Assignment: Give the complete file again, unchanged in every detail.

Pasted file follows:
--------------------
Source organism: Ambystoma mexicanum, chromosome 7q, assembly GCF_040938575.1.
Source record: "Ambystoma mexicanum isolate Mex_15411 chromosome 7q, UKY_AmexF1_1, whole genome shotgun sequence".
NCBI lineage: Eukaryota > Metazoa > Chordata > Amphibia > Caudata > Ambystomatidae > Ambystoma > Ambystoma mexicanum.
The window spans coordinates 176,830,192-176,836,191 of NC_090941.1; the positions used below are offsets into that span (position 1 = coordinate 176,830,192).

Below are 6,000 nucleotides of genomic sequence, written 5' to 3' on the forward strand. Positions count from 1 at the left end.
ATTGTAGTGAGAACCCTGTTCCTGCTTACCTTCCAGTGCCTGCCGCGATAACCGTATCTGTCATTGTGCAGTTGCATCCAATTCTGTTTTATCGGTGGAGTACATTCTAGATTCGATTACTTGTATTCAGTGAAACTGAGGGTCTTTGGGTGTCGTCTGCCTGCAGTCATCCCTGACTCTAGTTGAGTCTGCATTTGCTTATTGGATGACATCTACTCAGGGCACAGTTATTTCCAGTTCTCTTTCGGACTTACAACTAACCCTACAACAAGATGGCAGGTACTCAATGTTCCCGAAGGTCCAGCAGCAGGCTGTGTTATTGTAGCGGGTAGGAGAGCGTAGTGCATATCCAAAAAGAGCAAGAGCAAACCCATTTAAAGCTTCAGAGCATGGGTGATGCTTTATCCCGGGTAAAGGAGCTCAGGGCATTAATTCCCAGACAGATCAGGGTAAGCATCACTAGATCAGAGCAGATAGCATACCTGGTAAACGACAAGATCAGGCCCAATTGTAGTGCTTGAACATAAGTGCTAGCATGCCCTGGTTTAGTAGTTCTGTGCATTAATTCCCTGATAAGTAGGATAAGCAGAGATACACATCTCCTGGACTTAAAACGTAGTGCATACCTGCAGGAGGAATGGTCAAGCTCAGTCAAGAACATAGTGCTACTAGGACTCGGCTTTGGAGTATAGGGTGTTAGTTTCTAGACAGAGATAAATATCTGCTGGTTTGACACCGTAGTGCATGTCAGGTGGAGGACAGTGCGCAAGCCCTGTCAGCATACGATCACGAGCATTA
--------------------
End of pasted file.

Source organism: Ambystoma mexicanum, chromosome 7q, assembly GCF_040938575.1.
Source record: "Ambystoma mexicanum isolate Mex_15411 chromosome 7q, UKY_AmexF1_1, whole genome shotgun sequence".
NCBI lineage: Eukaryota > Metazoa > Chordata > Amphibia > Caudata > Ambystomatidae > Ambystoma > Ambystoma mexicanum.
The window spans coordinates 176,830,192-176,836,191 of NC_090941.1; the positions used below are offsets into that span (position 1 = coordinate 176,830,192).

Below are 6,000 nucleotides of genomic sequence, written 5' to 3' on the forward strand. Positions count from 1 at the left end.
ATTGTAGTGAGAACCCTGTTCCTGCTTACCTTCCAGTGCCTGCCGCGATAACCGTATCTGTCATTGTGCAGTTGCATCCAATTCTGTTTTATCGGTGGAGTACATTCTAGATTCGATTACTTGTATTCAGTGAAACTGAGGGTCTTTGGGTGTCGTCTGCCTGCAGTCATCCCTGACTCTAGTTGAGTCTGCATTTGCTTATTGGATGACATCTACTCAGGGCACAGTTATTTCCAGTTCTCTTTCGGACTTACAACTAACCCTACAACAAGATGGCAGGTACTCAATGTTCCCGAAGGTCCAGCAGCAGGCTGTGTTATTGTAGCGGGTAGGAGAGCGTAGTGCATATCCAAAAAGAGCAAGAGCAAACCCATTTAAAGCTTCAGAGCATGGGTGATGCTTTATCCCGGGTAAAGGAGCTCAGGGCATTAATTCCCAGACAGATCAGGGTAAGCATCACTAGATCAGAGCAGATAGCATACCTGGTAAACGACAAGATCAGGCCCAATTGTAGTGCTTGAACATAAGTGCTAGCATGCCCTGGTTTAGTAGTTCTGTGCATTAATTCCCTGATAAGTAGGATAAGCAGAGATACACATCTCCTGGACTTAAAACGTAGTGCATACCTGCAGGAGGAATGGTCAAGCTCAGTCAAGAACATAGTGCTACTAGGACTCGGCTTTGGAGTATAGGGTGTTAGTTTCTAGACAGAGATAAATATCTGCTGGTTTGACACCGTAGTGCATGTCAGGTGGAGGACAGTGCGCAAGCCCTGTCAGCATACGATCACGAGCATTA